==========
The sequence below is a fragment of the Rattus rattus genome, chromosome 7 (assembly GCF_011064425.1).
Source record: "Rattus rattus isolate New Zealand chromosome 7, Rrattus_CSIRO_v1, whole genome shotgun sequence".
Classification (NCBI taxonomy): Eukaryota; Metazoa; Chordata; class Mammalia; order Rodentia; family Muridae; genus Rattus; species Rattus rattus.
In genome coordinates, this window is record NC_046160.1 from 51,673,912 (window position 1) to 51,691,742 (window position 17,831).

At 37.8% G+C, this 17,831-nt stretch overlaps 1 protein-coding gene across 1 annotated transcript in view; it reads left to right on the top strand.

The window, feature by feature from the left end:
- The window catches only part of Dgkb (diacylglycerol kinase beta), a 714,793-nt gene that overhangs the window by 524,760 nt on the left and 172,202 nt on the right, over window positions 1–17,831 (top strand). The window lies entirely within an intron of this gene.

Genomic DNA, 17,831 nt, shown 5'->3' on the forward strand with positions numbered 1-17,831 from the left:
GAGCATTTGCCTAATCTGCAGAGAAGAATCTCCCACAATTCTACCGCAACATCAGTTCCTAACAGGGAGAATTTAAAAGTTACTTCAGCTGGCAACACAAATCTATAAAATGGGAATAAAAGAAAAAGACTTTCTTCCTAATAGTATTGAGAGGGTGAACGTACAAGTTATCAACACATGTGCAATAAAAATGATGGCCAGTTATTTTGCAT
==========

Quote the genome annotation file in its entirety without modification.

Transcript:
The sequence below is a fragment of the Rattus rattus genome, chromosome 7 (assembly GCF_011064425.1).
Source record: "Rattus rattus isolate New Zealand chromosome 7, Rrattus_CSIRO_v1, whole genome shotgun sequence".
Classification (NCBI taxonomy): Eukaryota; Metazoa; Chordata; class Mammalia; order Rodentia; family Muridae; genus Rattus; species Rattus rattus.
In genome coordinates, this window is record NC_046160.1 from 51,673,912 (window position 1) to 51,691,742 (window position 17,831).

At 37.8% G+C, this 17,831-nt stretch overlaps 1 protein-coding gene across 1 annotated transcript in view; it reads left to right on the top strand.

The window, feature by feature from the left end:
- The window catches only part of Dgkb (diacylglycerol kinase beta), a 714,793-nt gene that overhangs the window by 524,760 nt on the left and 172,202 nt on the right, over window positions 1–17,831 (top strand). The window lies entirely within an intron of this gene.

Genomic DNA, 17,831 nt, shown 5'->3' on the forward strand with positions numbered 1-17,831 from the left:
GAGCATTTGCCTAATCTGCAGAGAAGAATCTCCCACAATTCTACCGCAACATCAGTTCCTAACAGGGAGAATTTAAAAGTTACTTCAGCTGGCAACACAAATCTATAAAATGGGAATAAAAGAAAAAGACTTTCTTCCTAATAGTATTGAGAGGGTGAACGTACAAGTTATCAACACATGTGCAATAAAAATGATGGCCAGTTATTTTGCAT